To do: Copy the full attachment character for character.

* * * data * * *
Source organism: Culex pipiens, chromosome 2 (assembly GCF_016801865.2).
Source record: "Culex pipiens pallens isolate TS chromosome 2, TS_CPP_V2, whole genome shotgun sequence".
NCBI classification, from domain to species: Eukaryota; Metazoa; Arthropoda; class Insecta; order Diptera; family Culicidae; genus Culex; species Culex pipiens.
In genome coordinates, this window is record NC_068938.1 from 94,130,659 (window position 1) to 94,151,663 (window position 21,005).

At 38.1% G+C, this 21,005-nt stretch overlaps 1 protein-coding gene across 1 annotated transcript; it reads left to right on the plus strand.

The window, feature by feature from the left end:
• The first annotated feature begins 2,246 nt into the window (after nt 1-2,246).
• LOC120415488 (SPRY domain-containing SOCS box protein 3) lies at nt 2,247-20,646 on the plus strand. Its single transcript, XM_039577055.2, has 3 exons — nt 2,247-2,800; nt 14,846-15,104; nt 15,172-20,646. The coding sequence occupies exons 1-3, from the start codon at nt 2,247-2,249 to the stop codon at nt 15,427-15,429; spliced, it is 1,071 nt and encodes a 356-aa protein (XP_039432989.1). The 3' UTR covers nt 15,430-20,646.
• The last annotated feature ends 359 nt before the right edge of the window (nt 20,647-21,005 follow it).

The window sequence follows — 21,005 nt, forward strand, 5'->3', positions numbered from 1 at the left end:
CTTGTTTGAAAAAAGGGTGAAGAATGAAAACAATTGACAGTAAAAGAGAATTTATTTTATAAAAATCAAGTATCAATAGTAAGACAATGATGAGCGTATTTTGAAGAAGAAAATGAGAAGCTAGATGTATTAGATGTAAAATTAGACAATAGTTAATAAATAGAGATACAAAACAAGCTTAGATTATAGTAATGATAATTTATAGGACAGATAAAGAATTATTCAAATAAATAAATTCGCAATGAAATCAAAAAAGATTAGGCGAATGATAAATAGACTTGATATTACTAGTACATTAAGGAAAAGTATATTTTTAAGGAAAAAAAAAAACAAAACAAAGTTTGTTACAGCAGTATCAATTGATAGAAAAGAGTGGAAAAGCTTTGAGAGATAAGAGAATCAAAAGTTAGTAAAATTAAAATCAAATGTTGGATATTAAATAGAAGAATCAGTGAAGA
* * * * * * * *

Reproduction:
Source organism: Culex pipiens, chromosome 2 (assembly GCF_016801865.2).
Source record: "Culex pipiens pallens isolate TS chromosome 2, TS_CPP_V2, whole genome shotgun sequence".
NCBI classification, from domain to species: Eukaryota; Metazoa; Arthropoda; class Insecta; order Diptera; family Culicidae; genus Culex; species Culex pipiens.
In genome coordinates, this window is record NC_068938.1 from 94,130,659 (window position 1) to 94,151,663 (window position 21,005).

At 38.1% G+C, this 21,005-nt stretch overlaps 1 protein-coding gene across 1 annotated transcript; it reads left to right on the plus strand.

The window, feature by feature from the left end:
• The first annotated feature begins 2,246 nt into the window (after nt 1-2,246).
• LOC120415488 (SPRY domain-containing SOCS box protein 3) lies at nt 2,247-20,646 on the plus strand. Its single transcript, XM_039577055.2, has 3 exons — nt 2,247-2,800; nt 14,846-15,104; nt 15,172-20,646. The coding sequence occupies exons 1-3, from the start codon at nt 2,247-2,249 to the stop codon at nt 15,427-15,429; spliced, it is 1,071 nt and encodes a 356-aa protein (XP_039432989.1). The 3' UTR covers nt 15,430-20,646.
• The last annotated feature ends 359 nt before the right edge of the window (nt 20,647-21,005 follow it).

The window sequence follows — 21,005 nt, forward strand, 5'->3', positions numbered from 1 at the left end:
CTTGTTTGAAAAAAGGGTGAAGAATGAAAACAATTGACAGTAAAAGAGAATTTATTTTATAAAAATCAAGTATCAATAGTAAGACAATGATGAGCGTATTTTGAAGAAGAAAATGAGAAGCTAGATGTATTAGATGTAAAATTAGACAATAGTTAATAAATAGAGATACAAAACAAGCTTAGATTATAGTAATGATAATTTATAGGACAGATAAAGAATTATTCAAATAAATAAATTCGCAATGAAATCAAAAAAGATTAGGCGAATGATAAATAGACTTGATATTACTAGTACATTAAGGAAAAGTATATTTTTAAGGAAAAAAAAAAACAAAACAAAGTTTGTTACAGCAGTATCAATTGATAGAAAAGAGTGGAAAAGCTTTGAGAGATAAGAGAATCAAAAGTTAGTAAAATTAAAATCAAATGTTGGATATTAAATAGAAGAATCAGTGAAGA